Learn to Perfect Your Script Rewrites – Guest Blogger Chris Hadley, creator of The Late, Late News

Posted on: by filmwritr

I’ve always tried to keep up with current events. Yet, I’ve also held a lifelong fascination with journalism, especially broadcast news. Of course, current events, and the seemingly overhyped coverage of those stories by network and cable news, has been an endless source of comedic material for both actors and writers (late night talk shows, Saturday Night Live, etc.) That’s what inspired me to create my web series, The Late, Late News.

Here is  my process for both conceiving, writing and rewriting a typical episode, plus some valuable tips on how you can further enhance the rewriting process on your script.

Before you begin, though, you definitely need to know the foundation of your story itself – the concept, the characters, the storylines depicted in each episode and throughout your web series as a whole.

With The Late, Late News THE LATE, LATE NEWS, I wanted to do something slightly different than what’s seen on SNL, The Dailey Show, Last Week Tonight, and other current events comedies. While each episode is pretty much structured within the format of a short skit (running 3-5 minutes each, on average),  The Late, Late News isn’t just a collection of interchangeable sketches that you’d find on a show like SNL.

When I developed the show’s concept and characters, I also sought to employ traditional,sitcom style character arcs. I created backstories for the three main characters. As a result, each episode features a continuing character narrative that exists within the confines of the short, succinct sketch comedy format.

For season 2, I hope to expand each episode to a typical half hour show, but again retaining the“newscast” style found in season 1, and developing the characters and overall theme of the show even further.

The core ensemble of characters is led by John Jacobson (played by James Chillingworth), the old school, traditionalist newsman who’s got years of experience, along with a massive ego. As a result of his arrogant behavior, he’s found himself stuck in a no-win situation by being bumped from a prestigious primetime cable newscast into a far less desirable overnight slot. In fact, almost nobody watches the show to begin with!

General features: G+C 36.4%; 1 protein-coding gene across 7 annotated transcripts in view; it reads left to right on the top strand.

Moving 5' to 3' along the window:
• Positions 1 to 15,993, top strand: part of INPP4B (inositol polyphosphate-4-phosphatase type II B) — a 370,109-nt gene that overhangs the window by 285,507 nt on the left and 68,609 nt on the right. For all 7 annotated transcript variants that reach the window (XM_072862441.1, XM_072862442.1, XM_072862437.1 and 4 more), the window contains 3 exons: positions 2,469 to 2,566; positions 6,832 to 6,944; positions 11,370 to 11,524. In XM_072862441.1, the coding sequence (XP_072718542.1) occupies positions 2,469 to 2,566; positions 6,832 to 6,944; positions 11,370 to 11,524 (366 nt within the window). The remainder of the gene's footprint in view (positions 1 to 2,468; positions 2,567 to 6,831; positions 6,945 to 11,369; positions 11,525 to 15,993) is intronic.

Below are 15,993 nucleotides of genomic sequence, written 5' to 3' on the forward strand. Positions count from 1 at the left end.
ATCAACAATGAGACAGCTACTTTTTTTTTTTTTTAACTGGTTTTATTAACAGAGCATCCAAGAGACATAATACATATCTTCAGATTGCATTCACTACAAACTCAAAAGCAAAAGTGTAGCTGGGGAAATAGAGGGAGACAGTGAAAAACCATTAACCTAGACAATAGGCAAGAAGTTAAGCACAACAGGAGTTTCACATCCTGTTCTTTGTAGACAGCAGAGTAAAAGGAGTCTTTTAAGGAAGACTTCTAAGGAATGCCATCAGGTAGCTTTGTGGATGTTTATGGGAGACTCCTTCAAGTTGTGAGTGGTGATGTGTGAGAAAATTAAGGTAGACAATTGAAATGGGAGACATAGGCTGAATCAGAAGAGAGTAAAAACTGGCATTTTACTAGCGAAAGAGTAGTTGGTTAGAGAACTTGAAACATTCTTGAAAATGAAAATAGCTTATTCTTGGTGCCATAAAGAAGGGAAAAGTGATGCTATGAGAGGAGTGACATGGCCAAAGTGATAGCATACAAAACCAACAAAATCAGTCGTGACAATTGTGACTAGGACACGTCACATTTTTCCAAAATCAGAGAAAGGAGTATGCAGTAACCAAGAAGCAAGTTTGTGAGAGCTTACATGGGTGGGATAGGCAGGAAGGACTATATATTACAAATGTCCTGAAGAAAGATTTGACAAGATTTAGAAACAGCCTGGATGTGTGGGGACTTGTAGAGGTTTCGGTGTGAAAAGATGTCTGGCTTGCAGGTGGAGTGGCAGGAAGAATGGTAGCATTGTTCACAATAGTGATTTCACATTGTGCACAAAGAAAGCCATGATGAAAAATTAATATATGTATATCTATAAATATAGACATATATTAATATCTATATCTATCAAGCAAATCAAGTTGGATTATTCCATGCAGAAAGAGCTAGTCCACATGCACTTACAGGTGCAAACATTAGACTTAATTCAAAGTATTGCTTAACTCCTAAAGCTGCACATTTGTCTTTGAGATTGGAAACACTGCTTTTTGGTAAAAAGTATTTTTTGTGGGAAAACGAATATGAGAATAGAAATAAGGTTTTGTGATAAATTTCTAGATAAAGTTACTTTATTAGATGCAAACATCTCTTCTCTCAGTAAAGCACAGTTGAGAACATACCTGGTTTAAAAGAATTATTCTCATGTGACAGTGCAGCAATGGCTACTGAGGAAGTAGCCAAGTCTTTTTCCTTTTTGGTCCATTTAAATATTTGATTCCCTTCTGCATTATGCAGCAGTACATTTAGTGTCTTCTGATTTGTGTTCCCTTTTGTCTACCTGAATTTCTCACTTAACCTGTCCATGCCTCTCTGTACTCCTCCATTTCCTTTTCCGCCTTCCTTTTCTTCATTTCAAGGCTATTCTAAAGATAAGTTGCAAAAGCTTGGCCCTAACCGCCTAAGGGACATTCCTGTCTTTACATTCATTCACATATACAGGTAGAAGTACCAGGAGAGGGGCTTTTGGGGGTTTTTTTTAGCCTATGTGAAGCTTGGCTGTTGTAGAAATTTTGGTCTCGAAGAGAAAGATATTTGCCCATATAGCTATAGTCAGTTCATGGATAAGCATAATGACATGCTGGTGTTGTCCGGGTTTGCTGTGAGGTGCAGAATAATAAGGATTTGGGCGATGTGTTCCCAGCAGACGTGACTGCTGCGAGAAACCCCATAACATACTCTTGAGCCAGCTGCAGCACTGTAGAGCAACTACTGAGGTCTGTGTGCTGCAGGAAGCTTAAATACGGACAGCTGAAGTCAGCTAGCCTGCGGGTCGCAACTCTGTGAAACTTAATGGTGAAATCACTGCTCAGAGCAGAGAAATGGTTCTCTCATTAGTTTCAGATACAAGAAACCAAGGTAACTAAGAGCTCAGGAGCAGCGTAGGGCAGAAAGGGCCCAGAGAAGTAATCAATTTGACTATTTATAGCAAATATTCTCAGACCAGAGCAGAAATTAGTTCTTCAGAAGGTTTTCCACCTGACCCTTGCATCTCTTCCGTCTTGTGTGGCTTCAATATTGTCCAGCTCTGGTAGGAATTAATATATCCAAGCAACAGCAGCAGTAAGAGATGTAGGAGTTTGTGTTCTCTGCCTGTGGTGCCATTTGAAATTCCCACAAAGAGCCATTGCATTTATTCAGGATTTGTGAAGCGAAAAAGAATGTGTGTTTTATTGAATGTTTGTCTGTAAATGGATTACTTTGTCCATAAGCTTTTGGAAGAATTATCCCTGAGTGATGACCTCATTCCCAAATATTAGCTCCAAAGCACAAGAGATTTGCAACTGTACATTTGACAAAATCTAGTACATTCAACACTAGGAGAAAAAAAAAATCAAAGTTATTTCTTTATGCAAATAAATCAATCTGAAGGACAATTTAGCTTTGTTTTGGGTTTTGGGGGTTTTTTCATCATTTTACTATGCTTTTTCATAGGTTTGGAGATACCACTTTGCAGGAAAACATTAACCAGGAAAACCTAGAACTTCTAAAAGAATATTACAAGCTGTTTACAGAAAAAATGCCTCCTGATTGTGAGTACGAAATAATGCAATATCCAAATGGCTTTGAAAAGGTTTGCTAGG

Making things even more complicated for John is that he’s also stuck working with two young reporters who possess neither experience nor any sense of professionalism. Former child beauty pageant contestant turned news reporter Jenny Taylor (Paula Shreve) aspires to be the next anchorwoman of a major network newscast. Unfortunately, she often takes a more “personal” approach to her reporting, and sometimes gets way too close to the people she’s supposed to be objectively covering.

Rounding out the trio is foreign correspondent Albert Andrews (Manny Fajardo), a reporter who’s been tasked to travel the globe for hot international news. As it often turns out, he ends up traveling the globe to find hot women and cold brews.

Adding to John’s misery is the news stories he ends up covering. While he once took pride in reporting important, substantive news, John now finds himself stuck reporting on seemingly inconsequential news items. In addition, he’s also forced to talk to various guests who add almost no real knowledge or expertise on the subjects they claim to be “experts” in.

With all that in mind, John finds that he’s got to work with what he has in terms of news content (ridiculous as it is), as well as the people he’s surrounded by, regardless of their incompetence. On top of that, he also has to overcome his egotism. If he can’t achieve these goals, then his hopes of getting back to the top of the industry will be dashed.

Given that the shows themselves are typically 3-5 minutes on average, and given that this is a parody of both current events and the news media, the challenge of producing and writing comedy that’s timely and hilarious has always been present for me. Sometimes, I’ve written stories that were based on news events and people who would later be out of the headlines after I finished the first drafts.

However, I’ve written a few stories that ended up being both related (in some way) to current events, while parodying trends and recent incidents that have been part of pop culture within the past year. Right now, I’ve completed writing the season finale of season 1. This script was inspired by Kim Kardashian’s recent suggestive photos, posted on Twitter, that were touted as having “broken” the internet.

Only in this case, I decided to create a fictional story that both parodied the phrase “break the Internet”, as well as the news media’s longtime tendency to blow trivial news stories way out of proportion (bold graphics, urgent music, branded titles, etc.) I won’t go into too much detail, but the episode focuses on a massive worldwide Internet outage that comes from a mysterious source.

In this episode, John, Jenny and Albert attempt to find out what – or who – caused the outage. As you might expect, hilarity ensues. Not only will the exact cause of the outage be revealed, but the person (or thing) responsible for it will be a big surprise.